Ksp-cadherin (Ksp1.3/BgEGFP) transgenic mouse model Ksp-cadherin is a tissue-specific cell adhesion molecule which is only expressed in tubular epithelial cells in the kidney and developing genitourinary tract. It is therefore a good model to visualize the ureteric bud, Wolffian duct, Müllerian duct, and developing tubules in the mesonephros and metanephros during development . [50]
Sall-1 knock-in mice This model uses GFP to visualize the Sall1 gene expression, which is expressed in metanephric mesenchyme prior to bud invasion and in cells of mesenchymal origin (glomerular, proximal and distal tubule epithelia). This model has been used together with other techniques to determine which genes are expressed in the metanephric mesenchyme during development. [51]

Current Research


Can hypertension be associated with nephron endowment?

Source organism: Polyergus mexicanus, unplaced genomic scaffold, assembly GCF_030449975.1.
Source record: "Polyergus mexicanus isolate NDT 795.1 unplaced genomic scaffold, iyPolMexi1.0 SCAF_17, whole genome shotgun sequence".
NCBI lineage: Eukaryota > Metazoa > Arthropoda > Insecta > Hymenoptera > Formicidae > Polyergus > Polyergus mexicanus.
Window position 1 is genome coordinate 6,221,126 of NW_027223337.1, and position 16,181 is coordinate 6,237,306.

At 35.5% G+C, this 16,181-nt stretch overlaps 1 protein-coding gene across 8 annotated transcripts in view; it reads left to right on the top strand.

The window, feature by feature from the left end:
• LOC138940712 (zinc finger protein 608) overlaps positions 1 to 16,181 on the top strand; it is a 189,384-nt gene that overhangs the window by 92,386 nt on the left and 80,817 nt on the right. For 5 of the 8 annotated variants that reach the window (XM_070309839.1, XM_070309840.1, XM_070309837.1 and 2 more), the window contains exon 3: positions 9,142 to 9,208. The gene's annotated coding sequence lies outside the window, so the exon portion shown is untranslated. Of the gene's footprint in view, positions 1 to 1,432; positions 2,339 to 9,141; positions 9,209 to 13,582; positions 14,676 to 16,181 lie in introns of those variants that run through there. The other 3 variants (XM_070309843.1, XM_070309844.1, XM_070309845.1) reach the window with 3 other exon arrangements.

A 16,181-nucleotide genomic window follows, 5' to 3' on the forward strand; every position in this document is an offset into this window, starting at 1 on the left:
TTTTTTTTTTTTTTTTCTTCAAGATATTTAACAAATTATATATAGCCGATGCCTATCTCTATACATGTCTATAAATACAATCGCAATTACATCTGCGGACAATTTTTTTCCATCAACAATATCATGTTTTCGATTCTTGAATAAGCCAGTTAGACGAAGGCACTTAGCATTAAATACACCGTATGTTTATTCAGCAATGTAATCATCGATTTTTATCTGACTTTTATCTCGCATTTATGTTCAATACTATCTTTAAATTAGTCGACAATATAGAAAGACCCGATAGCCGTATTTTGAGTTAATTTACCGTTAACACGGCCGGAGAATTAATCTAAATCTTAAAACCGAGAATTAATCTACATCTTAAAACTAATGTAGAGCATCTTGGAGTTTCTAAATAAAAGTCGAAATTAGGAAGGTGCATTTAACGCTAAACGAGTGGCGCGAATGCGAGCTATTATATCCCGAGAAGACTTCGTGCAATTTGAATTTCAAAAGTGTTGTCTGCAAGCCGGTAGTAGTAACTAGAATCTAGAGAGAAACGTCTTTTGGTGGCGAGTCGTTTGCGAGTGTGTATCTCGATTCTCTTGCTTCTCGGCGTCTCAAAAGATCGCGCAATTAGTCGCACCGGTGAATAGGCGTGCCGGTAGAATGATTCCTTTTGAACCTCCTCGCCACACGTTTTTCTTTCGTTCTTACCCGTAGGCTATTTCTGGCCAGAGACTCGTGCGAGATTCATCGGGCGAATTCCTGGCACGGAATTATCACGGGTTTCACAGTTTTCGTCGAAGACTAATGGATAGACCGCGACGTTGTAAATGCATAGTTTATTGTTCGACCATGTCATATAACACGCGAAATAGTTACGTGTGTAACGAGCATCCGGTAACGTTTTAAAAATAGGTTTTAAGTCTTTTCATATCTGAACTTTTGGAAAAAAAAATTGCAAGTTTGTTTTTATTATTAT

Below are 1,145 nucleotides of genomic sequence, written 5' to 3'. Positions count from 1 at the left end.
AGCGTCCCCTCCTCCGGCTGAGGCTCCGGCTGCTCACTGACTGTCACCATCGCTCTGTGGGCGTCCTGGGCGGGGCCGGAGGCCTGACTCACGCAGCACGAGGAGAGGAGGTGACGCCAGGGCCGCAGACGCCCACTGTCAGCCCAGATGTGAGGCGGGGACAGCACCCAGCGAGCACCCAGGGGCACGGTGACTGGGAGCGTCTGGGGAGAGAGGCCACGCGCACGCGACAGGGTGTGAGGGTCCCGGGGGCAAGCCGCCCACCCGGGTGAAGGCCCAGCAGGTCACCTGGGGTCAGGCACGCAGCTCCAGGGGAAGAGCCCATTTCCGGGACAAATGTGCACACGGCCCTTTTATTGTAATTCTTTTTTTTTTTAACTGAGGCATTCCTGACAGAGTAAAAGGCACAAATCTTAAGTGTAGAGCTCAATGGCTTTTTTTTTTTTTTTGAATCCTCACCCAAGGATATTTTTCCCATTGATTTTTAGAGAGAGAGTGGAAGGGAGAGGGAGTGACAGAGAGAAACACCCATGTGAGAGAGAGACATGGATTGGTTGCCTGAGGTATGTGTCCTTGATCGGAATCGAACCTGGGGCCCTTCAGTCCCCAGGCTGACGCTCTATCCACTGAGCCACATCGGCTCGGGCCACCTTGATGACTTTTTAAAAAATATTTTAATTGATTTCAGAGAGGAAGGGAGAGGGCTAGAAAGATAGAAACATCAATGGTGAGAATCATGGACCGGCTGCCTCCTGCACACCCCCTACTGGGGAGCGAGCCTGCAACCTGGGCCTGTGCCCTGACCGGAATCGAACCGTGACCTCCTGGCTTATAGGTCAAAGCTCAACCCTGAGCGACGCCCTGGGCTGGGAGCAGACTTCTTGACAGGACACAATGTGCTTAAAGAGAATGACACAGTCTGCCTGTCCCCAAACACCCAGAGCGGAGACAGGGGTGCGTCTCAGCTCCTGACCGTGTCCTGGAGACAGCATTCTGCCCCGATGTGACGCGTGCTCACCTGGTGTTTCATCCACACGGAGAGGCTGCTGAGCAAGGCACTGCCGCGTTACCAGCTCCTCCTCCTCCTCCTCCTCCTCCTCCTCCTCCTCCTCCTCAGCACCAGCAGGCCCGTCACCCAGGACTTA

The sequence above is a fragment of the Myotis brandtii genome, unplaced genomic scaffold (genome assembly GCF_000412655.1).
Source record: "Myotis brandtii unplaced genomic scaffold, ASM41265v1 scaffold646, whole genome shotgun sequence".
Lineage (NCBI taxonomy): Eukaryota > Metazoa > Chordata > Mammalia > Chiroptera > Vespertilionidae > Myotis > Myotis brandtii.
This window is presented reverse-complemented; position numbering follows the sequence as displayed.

Nephron endowment is the total number of nephrons an individual has at birth – and only depends on embryonic development. Back in 1988, Doctor Barry Brenner hypothesized that there is an inverse relationship between nephron endowment and the risk of developing hypertension. He suggested that the kidney compensate for a reduction in nephron number by increasing the glomerular surface, which in the long run contributes to hypertension because the sodium and fluid retention is increased. These changes then lead to an increase in arterial and glomerular capillary pressure, glomerular hyper filtration and injury which ultimately increase arterial pressure. [52] . This hypothesis is based on a study he conducted in hypertensive patients and many more have supported Brenner’s hypothesis. These studies have all shown an association between hypertension and low nephron number. However, no correlation has been demonstrated, because most kidney have been obtained from death individuals. So blood pressure and nephron number has not been measured at the same time. [53] Also, the methods to measure nephron number in humans have been complicated, not so accurate and there are not very many of them. Often you would measure the nephron number indirect by measuring kidney mass or volume, or you would do a kidney biopsy even though it only gives an estimate. So, some of the more current research has been to develop an experimental model with reduced nephron number to allow direct testing of Brenners hypothesis and see if there is evidence for this hypothesis [53] One recent study has made a hypothesis, that the use of high blood pressure (BHP2) mice can be used to examine the relationship between nephron endowment and hypertension. [53] BHP2 mice is an old mouse model, and was already produced back in 1974. Back then the selective breed eight common mice strains and the off-spring was screened and selected based on their blood pressure phenotypes. This resulted in hypotensive BPL1 (low blood pressure), hypertensive BPH2 and normotensive BPN3 (normal blood pressure) mice. Therefore this model has hypertensive mice with an control hypotensive line. Much is known about the blood pressure in these mice, however little is known about the nephron number. This model could therefore be used to examine relationship between nephron number and hypertension, because if Brenners hypothesis is true, then the BPH2 mice would have lower nephron number compared to the hypotensive mice [53] . The model could also be used to examine the relationship between nephron number and glomerular diameter and volume, and see if the kidney compensate for low nephron number through this mechanism. The model seems promising to get further evidence that support Brenners hypothesis.